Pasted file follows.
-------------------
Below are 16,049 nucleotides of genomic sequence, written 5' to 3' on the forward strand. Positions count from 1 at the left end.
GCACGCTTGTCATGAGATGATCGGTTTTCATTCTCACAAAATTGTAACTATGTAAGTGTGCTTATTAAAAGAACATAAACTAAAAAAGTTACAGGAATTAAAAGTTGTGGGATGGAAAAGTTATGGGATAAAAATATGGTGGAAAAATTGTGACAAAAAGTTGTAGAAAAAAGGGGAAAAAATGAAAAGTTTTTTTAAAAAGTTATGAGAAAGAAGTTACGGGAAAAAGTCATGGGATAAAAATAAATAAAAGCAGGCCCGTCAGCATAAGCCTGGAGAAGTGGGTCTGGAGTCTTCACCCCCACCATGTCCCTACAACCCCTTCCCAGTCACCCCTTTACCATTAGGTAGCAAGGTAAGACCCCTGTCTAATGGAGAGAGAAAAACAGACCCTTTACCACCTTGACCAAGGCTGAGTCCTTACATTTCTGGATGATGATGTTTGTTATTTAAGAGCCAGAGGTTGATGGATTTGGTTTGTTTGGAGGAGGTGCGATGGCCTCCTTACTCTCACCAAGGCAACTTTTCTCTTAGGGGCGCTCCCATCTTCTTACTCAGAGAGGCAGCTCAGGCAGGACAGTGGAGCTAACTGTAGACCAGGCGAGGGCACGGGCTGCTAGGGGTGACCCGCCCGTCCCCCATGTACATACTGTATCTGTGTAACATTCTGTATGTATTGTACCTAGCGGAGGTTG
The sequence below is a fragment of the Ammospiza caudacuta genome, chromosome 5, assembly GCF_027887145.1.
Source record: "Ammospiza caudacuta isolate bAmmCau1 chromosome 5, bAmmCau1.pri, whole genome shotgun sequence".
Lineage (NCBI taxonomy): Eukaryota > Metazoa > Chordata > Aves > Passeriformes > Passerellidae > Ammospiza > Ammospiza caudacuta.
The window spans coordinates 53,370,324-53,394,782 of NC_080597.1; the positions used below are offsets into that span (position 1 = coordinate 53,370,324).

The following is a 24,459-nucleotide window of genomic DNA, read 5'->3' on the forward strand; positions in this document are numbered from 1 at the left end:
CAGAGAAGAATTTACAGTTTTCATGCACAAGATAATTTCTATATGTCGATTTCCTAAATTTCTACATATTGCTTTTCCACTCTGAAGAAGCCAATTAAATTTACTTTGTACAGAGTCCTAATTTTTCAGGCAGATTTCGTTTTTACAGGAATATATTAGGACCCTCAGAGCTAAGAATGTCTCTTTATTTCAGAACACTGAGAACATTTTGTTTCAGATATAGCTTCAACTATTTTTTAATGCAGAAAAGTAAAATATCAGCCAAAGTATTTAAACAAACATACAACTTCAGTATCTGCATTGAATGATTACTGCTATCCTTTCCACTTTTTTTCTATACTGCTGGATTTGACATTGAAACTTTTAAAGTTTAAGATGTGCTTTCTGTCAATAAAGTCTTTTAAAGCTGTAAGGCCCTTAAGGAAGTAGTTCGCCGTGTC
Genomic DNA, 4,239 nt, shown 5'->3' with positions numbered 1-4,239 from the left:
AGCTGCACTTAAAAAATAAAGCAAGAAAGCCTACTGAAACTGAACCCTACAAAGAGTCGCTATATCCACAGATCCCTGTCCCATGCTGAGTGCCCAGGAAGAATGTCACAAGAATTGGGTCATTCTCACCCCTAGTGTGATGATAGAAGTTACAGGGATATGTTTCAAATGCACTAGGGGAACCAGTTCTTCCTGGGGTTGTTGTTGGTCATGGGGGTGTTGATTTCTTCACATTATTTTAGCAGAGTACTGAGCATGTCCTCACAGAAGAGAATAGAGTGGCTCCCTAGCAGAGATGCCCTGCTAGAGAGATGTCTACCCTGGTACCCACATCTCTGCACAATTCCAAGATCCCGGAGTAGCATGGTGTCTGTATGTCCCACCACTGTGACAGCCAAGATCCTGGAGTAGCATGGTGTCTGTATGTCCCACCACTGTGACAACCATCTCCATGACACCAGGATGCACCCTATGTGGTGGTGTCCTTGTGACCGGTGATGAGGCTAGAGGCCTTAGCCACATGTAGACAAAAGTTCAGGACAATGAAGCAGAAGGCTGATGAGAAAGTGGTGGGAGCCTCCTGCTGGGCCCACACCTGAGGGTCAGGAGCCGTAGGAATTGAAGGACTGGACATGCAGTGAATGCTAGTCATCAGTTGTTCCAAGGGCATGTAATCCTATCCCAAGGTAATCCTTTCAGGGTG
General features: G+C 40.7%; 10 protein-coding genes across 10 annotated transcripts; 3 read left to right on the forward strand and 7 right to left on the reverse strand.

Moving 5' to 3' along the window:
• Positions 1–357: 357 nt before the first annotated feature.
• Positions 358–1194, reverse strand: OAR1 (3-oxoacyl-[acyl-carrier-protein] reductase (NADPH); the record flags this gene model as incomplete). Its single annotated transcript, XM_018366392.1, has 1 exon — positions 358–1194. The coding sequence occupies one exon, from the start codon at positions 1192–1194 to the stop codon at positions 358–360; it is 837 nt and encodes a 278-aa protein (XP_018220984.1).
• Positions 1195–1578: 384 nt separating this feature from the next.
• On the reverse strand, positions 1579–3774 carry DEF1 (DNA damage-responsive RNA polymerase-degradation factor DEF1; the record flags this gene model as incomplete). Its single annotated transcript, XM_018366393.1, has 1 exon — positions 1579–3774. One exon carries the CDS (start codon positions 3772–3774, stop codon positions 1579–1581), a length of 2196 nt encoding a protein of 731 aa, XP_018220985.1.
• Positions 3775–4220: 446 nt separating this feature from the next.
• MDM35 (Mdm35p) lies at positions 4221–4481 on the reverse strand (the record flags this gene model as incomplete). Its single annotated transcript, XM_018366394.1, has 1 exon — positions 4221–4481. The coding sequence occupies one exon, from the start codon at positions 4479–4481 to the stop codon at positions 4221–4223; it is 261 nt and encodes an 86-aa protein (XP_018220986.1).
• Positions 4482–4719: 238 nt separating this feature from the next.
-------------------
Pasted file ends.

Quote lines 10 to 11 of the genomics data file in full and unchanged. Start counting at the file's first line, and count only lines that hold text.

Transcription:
AGCTGCACTTAAAAAATAAAGCAAGAAAGCCTACTGAAACTGAACCCTACAAAGAGTCGCTATATCCACAGATCCCTGTCCCATGCTGAGTGCCCAGGAAGAATGTCACAAGAATTGGGTCATTCTCACCCCTAGTGTGATGATAGAAGTTACAGGGATATGTTTCAAATGCACTAGGGGAACCAGTTCTTCCTGGGGTTGTTGTTGGTCATGGGGGTGTTGATTTCTTCACATTATTTTAGCAGAGTACTGAGCATGTCCTCACAGAAGAGAATAGAGTGGCTCCCTAGCAGAGATGCCCTGCTAGAGAGATGTCTACCCTGGTACCCACATCTCTGCACAATTCCAAGATCCCGGAGTAGCATGGTGTCTGTATGTCCCACCACTGTGACAGCCAAGATCCTGGAGTAGCATGGTGTCTGTATGTCCCACCACTGTGACAACCATCTCCATGACACCAGGATGCACCCTATGTGGTGGTGTCCTTGTGACCGGTGATGAGGCTAGAGGCCTTAGCCACATGTAGACAAAAGTTCAGGACAATGAAGCAGAAGGCTGATGAGAAAGTGGTGGGAGCCTCCTGCTGGGCCCACACCTGAGGGTCAGGAGCCGTAGGAATTGAAGGACTGGACATGCAGTGAATGCTAGTCATCAGTTGTTCCAAGGGCATGTAATCCTATCCCAAGGTAATCCTTTCAGGGTG
General features: G+C 40.7%; 10 protein-coding genes across 10 annotated transcripts; 3 read left to right on the forward strand and 7 right to left on the reverse strand.